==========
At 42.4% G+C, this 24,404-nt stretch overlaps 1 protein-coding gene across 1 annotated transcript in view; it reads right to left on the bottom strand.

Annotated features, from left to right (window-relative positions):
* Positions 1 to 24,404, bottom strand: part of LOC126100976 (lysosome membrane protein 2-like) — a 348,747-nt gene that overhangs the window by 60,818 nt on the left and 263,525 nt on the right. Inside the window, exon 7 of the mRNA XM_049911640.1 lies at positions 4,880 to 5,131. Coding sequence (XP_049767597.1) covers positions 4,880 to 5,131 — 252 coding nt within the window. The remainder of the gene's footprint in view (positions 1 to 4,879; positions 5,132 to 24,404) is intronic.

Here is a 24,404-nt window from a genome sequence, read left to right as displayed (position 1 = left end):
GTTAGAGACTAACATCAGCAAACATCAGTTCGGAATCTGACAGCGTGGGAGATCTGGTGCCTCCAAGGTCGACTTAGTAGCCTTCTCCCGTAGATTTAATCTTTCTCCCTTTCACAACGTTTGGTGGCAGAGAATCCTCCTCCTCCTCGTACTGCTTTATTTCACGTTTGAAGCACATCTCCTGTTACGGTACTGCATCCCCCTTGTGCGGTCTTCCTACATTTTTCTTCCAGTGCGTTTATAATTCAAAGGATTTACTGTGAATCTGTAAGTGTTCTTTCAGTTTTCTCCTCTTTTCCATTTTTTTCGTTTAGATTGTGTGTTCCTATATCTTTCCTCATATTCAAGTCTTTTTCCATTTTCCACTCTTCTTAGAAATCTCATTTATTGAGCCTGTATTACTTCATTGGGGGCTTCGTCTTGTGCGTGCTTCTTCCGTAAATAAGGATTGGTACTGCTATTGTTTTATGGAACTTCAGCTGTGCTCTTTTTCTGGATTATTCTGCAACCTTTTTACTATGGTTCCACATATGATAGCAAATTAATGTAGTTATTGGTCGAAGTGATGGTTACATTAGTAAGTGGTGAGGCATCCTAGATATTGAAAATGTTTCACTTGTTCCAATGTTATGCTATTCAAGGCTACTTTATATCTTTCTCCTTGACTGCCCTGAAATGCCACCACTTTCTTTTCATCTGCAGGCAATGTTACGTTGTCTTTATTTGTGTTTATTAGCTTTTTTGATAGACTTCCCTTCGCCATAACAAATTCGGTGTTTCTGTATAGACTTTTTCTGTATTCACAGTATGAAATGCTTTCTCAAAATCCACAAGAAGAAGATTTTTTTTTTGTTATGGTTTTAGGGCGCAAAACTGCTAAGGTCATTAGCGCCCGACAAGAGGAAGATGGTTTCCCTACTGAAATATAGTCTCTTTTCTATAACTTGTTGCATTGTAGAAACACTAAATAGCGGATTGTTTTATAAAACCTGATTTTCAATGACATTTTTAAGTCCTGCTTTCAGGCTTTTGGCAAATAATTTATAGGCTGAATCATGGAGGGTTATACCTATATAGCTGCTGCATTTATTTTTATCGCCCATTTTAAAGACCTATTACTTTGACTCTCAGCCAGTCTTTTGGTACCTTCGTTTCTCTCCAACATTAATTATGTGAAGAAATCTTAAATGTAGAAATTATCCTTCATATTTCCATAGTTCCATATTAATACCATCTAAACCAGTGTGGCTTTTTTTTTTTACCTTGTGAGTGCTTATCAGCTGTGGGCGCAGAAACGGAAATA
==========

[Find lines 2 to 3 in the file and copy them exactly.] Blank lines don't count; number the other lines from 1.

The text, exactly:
Annotated features, from left to right (window-relative positions):
* Positions 1 to 24,404, bottom strand: part of LOC126100976 (lysosome membrane protein 2-like) — a 348,747-nt gene that overhangs the window by 60,818 nt on the left and 263,525 nt on the right. Inside the window, exon 7 of the mRNA XM_049911640.1 lies at positions 4,880 to 5,131. Coding sequence (XP_049767597.1) covers positions 4,880 to 5,131 — 252 coding nt within the window. The remainder of the gene's footprint in view (positions 1 to 4,879; positions 5,132 to 24,404) is intronic.